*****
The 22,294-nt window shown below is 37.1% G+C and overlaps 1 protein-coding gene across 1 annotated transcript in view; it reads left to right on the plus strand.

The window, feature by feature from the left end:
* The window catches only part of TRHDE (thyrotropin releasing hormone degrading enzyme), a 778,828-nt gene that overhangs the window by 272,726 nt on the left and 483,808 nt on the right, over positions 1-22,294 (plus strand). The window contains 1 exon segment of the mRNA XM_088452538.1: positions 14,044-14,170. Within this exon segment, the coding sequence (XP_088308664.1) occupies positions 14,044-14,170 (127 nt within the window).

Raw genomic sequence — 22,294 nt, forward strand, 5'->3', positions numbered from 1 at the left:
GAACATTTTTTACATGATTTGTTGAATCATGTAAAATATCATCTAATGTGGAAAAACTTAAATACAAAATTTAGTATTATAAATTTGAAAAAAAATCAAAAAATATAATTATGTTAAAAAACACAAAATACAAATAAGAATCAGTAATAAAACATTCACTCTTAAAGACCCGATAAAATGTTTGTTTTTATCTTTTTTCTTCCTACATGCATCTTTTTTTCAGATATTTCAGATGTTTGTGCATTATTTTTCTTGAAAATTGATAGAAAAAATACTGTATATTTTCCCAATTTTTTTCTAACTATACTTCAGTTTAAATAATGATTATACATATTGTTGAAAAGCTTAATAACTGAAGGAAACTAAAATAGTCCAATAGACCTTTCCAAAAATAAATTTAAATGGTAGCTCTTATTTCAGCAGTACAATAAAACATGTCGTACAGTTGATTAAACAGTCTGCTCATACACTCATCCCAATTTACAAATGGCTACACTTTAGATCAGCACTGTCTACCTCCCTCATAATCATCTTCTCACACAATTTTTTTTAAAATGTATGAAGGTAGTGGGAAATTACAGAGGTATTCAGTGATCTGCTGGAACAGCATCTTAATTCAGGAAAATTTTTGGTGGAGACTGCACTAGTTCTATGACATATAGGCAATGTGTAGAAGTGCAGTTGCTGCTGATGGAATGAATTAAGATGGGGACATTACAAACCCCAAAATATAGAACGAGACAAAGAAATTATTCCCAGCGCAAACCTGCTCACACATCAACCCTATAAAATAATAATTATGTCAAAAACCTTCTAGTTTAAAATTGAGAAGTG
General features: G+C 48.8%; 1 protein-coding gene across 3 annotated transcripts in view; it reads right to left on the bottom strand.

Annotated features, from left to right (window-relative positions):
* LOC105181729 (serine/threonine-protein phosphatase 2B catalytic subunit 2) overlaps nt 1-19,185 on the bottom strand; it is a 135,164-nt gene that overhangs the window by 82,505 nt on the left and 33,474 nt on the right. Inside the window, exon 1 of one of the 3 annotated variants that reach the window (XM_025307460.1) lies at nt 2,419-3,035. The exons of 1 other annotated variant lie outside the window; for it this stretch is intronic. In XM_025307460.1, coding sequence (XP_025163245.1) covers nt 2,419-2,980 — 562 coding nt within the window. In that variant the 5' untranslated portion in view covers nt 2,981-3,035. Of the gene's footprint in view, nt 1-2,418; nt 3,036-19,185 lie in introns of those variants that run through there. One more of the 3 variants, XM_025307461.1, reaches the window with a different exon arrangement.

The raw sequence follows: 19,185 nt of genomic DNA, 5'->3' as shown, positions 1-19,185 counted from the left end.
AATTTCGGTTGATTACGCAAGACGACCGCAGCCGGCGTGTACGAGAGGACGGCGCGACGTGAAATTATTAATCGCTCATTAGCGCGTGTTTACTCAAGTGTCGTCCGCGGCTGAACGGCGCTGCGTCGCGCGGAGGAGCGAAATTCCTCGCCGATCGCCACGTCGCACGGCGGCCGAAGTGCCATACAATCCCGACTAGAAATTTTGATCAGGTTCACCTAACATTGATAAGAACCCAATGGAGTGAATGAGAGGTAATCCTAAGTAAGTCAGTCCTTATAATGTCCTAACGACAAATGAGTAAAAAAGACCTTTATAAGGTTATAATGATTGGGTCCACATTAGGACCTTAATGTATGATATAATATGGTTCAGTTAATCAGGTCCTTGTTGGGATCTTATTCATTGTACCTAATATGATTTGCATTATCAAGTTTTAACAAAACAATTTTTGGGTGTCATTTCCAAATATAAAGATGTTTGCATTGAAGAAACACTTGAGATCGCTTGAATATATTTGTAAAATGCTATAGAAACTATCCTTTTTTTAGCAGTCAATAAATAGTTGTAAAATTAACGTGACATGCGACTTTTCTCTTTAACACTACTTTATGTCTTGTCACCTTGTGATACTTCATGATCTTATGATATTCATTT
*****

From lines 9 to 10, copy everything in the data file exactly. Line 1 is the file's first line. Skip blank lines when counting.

The raw sequence follows: 19,185 nt of genomic DNA, 5'->3' as shown, positions 1-19,185 counted from the left end.
AATTTCGGTTGATTACGCAAGACGACCGCAGCCGGCGTGTACGAGAGGACGGCGCGACGTGAAATTATTAATCGCTCATTAGCGCGTGTTTACTCAAGTGTCGTCCGCGGCTGAACGGCGCTGCGTCGCGCGGAGGAGCGAAATTCCTCGCCGATCGCCACGTCGCACGGCGGCCGAAGTGCCATACAATCCCGACTAGAAATTTTGATCAGGTTCACCTAACATTGATAAGAACCCAATGGAGTGAATGAGAGGTAATCCTAAGTAAGTCAGTCCTTATAATGTCCTAACGACAAATGAGTAAAAAAGACCTTTATAAGGTTATAATGATTGGGTCCACATTAGGACCTTAATGTATGATATAATATGGTTCAGTTAATCAGGTCCTTGTTGGGATCTTATTCATTGTACCTAATATGATTTGCATTATCAAGTTTTAACAAAACAATTTTTGGGTGTCATTTCCAAATATAAAGATGTTTGCATTGAAGAAACACTTGAGATCGCTTGAATATATTTGTAAAATGCTATAGAAACTATCCTTTTTTTAGCAGTCAATAAATAGTTGTAAAATTAACGTGACATGCGACTTTTCTCTTTAACACTACTTTATGTCTTGTCACCTTGTGATACTTCATGATCTTATGATATTCATTT